TARANG Gupta, the new managing director of Dutch Lady Milk Industries Bhd, expects the group to close the financial year ending Dec 31 (FY2018), on a better footing — on a combination of higher volumes with more-affordable products and the twin tailwinds of a stronger ringgit and stabilised global dairy prices.
It posted a 1.2% gain in net profit for the first half ended June 30 to RM64.93 million on revenue of RM520.36 million, which was up 1.3% year on year.
“This year, global dairy prices have not dropped but they have stabilised at 4QFY2017 levels. However, there is definitely the benefit from a recovery in the ringgit against the US dollar this year. We have also kept driving our (cost) efficiencies,” says the 41-year-old Indian national in his first interview with The Edge since he took over in January this year.
Dutch Lady’s net profit dropped 21% year on year to RM117.72 million in FY2017, no thanks to higher raw material prices such as milk powder and the weak ringgit. Revenue for FY2017 rose by a marginal 1.6% to RM1.06 billion.
“The overall buying sentiment among consumers is good this year. As such, my outlook for this year is positive. At this stage, what is important is how we increase the consumption of milk in the country. In the long term, we need to increase the volume, and affordability and accessibility play an important role here. And within affordability, we have to manage the profit and loss of the business,” he adds.
For Gupta, getting Malaysia to reach self-sufficiency in milk production is a much bigger challenge to Dutch Lady than competition.
“The degree of milk self-sufficiency in Malaysia is low. But we were the first company in the country to start a dairy development programme. We have been doing it for a decade, and in the last four years, we have significantly stepped up our programme. Our experts come and spend time in the country, work with the Department of Veterinary Services (DVS) and the local farmers to improve the quality and increase the quantity of milk production.
“Today, we are the biggest purchaser of local milk through DVS. Next year, we hope to at least grow our local milk purchase by another 20% to 30% from what we have been taking this year,” Gupta says, adding that the company also works directly with about 300 out of the 2,000-odd local farmers.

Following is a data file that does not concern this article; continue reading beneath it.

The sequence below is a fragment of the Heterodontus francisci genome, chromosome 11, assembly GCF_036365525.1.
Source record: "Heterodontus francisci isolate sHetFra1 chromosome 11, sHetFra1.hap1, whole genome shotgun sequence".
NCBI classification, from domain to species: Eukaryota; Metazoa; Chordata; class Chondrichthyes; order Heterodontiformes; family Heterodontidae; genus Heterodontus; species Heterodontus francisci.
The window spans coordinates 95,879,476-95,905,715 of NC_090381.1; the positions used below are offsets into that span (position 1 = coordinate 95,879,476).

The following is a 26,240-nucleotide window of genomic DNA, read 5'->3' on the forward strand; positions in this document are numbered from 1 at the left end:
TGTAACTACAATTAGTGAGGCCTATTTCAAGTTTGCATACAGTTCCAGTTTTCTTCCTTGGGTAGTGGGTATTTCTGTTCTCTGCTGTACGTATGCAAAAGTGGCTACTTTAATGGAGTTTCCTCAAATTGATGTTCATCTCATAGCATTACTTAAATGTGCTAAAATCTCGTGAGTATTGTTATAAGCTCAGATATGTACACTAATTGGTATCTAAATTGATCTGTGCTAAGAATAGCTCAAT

Still, local milk constitutes less than 5% of Dutch Lady’s raw material supply.
Another major challenge is to persuade young Malaysians between 12 and 30 years of age to drink milk.
“We find that when a child reaches 10 to 11 years old, there is a drop in milk consumption because a whole lot of options open up to them. But when they touch 30, they start drinking milk again. So, our biggest challenge is how do we keep this group of youths aged 12 to 30 interested in consuming milk?” says Gupta.
“This group is important for us because Malaysia is a young country. While fitness trends have helped to keep milk consumption going, the impact is still small. What you see is probably in Selangor and Kuala Lumpur. But we will continue to invest in this (milk education and awareness), whether in partnership with the Ministry of Education or as a business.”
On capacity expansion, Gupta says the company has just commissioned a new line to produce 1-litre UHT milk at its Petaling Jaya plant in Selangor and has no plans to further expand capacity for now. On new product launches each year, Gupta says there is no particular number per se as much depends on the need.
“This year, we have only relaunched products in our core categories, such as growing-up milk, and we brought in a limited edition flavoured milk — chocolate caramel.
“Going forward, all innovations that we come up with will be [designed for] each age segment and different occasions. We want to make every occasion a healthy one and, thus, our innovations will follow that guideline,” he says.
While competition has grown intense and has led to Dutch Lady losing market share marginally in the ready-to-drink and powdered milk for children categories in the last few years, it continues to hold the lead. Currently, the company has a share over 40% by value of the ready-to-drink market and 25% of the powdered milk for children category.